This is probably true of any industry, but we know first hand there are a lot of automotive myths out there disguised as “information.”
From time to time, we enjoy doing a reality check to see which of these myths are true and which are a work of fiction.
Here are 10 of our favorites and their corresponding explanations.
We invite you along for the ride to see where your automotive knowledge stands…
Rubbish or Reality?
Myth #1: It’s more dangerous to drive while talking on a cell phone than driving drunk.
Reality: According to MythBusters on the Discovery Channel, this is true. Although this episode goes back a few years, we find the results worth sharing even now. Two of the MythBusters drove through a driving test course that included a brake test, a parallel parking test, a timing trial and an accident-avoidance challenge. After they both passed the control tests sober and cell phone-free, they went through the course talking on the cellphone, and again after drinking enough to have a blood alcohol content bordering on the legal limit. Both failed the course while on the cell phone and while driving drunk. But they failed the cell phone test by a much bigger margin.
Myth #2: Premium gas (fuel rated above 87 octane – such as 93 octane) will perk up your performance.
Rubbish—Mostly: For most cars, the only difference you’ll notice is less money in your bank account. Using higher octane fuel will not boost power. BUT some vehicles, especially sports cars and European luxury models, require a premium fuel because of the way the engine is, well, engineered. Failing to use premium fuel in these cars can cause engine knock, performance issues and even engine damage. Check your owner’s manual. If it doesn’t specifically use the word “require” for fuel octane, then you should be safe to use plain old 87 octane. If it “recommends” higher octane fuel, you’re still probably safe to use the cheaper fuel. But if you’re not sure, feel free to give us a call and seek a second opinion.
Myth #3: If you buy a new car, the warranty requires you to take it to the dealer for maintenance and repairs.
Rubbish: When you buy a new car, it comes with a bumper-to-bumper warranty, which covers component failures like sensors, electrical components and the air conditioning. But those warranties don’t cover regular maintenance, such as oil changes or new tires. For routine maintenance, you can bring your car to Auto Lab or even do it yourself without affecting the warranty. Your only obligation is to adhere to the maintenance schedule and to keep records proving the maintenance has been done. And in fact, when you bring your new car to Auto Lab for service, we’ll inspect it for warranty repairs. If we see anything, we can even take the car to the dealer for you as part of our regular service. You don’t have to make a second appointment.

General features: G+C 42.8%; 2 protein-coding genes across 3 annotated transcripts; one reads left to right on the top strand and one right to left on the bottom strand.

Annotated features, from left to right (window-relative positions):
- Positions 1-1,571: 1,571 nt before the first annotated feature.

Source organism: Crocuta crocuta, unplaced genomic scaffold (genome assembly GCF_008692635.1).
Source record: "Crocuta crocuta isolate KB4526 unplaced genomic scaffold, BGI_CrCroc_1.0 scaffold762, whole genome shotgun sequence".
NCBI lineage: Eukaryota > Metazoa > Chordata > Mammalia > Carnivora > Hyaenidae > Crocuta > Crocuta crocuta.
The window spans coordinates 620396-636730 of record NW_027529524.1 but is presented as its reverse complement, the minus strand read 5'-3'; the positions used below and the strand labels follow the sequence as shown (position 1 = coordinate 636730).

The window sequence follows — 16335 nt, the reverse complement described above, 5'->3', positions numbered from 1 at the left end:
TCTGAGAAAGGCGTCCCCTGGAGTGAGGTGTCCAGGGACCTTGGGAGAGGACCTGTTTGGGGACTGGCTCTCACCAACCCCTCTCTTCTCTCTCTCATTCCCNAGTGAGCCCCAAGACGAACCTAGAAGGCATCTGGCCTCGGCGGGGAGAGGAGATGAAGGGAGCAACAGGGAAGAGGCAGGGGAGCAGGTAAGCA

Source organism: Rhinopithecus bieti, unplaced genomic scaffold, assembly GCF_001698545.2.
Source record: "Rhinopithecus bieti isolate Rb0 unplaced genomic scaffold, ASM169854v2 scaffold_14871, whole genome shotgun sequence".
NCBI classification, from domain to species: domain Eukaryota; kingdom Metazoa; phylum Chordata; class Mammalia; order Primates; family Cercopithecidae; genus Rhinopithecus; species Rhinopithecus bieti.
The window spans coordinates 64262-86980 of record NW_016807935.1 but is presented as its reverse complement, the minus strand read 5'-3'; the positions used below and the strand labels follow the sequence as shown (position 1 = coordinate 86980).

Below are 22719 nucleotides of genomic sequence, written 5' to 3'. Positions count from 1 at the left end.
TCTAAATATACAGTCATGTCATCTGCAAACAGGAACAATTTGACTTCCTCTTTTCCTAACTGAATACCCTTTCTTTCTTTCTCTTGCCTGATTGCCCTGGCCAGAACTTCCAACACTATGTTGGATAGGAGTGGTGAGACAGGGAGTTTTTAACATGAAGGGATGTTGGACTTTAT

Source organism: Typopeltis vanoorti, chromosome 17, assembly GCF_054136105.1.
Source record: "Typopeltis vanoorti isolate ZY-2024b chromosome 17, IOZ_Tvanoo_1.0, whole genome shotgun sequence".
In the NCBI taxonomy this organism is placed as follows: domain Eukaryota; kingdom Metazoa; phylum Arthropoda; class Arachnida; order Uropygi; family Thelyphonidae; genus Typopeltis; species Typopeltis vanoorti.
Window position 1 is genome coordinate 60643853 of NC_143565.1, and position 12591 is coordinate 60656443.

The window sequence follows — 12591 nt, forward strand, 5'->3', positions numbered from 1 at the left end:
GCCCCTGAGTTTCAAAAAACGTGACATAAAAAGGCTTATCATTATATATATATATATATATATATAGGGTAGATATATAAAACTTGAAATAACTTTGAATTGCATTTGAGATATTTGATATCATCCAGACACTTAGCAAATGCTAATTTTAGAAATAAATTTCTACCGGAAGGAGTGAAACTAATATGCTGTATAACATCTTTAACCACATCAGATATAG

Myth #4: You can still drive a long way after the gas gauge is on empty.
Reality: You should have time to get to a gas station when your tank hits “E,” but how long do you have? That depends on the vehicle you’re driving. A Ford Focus averages 39 miles, and a Chevy Avalanche averages 45 miles. Check out your ride on Tank on Empty, which has a searchable database.
Myth #5: Let your engine warm up for a few minutes before driving.
Rubbish: Modern engines warm up more quickly when they are driven, not when they’re idling in the driveway. The faster they’re out on the road, the sooner they reach maximum efficiency—which means the best fuel economy and performance. So save yourself that morning idle. Turn on the car and go!
Myth #6: Open windows waste fuel.
Rubbish: The theory behind this one sounds credible enough: “Rolling down windows to enjoy a good gust at 55 mph and above should impede a vehicle’s aerodynamics.” The problem? Tests don’t support the theory.
Myth #7: Shell, Mobil and BP are the only places to buy top quality fuel. Anything else is substandard and a risky proposition for your car’s components.
Rubbish: Major players such as Shell, Mobil and BP don’t enjoy a monopoly on good gas. In fact, independent filling stations buy petroleum from name-brand oil companies, so their fuel doesn’t differ from that sold by their more expensive competitors. The biggies might put engine-cleaning additives in their gas, but experts say their absence doesn’t make much of a difference one way or the other.
Myth #8: If you put sugar in the gas tank, it will ruin the engine.
Rubbish: Sugar doesn’t dissolve in gas if it’s in solid form, and if it’s in liquid form, it simply doesn’t mix. It just sits at the bottom of the gas tank. If enough is added, it might eventually clog the fuel lines or filters, but blowing out the lines with compressed air would fix the problem.
Myth #9: A potato in the exhaust pipe will stop the engine.
Rubbish: The exhaust pipe pushes air out. The potato will shoot out when the engine is turned on. We don’t encourage you to try this at home.
Myth #10: Driving your pickup truck with a mesh tailgate gives you better mileage.
Reality: According to MythBusters, the mesh in place of the tailgate is the most fuel-efficient option, while no tailgate, or a hard-cover top with the tailgate up, proved to be about the same in terms of fuel efficiency.
Have you heard something about cars or car care lately and aren’t sure whether it’s rubbish or reality? Let us know, and we’ll run it through our reality checker.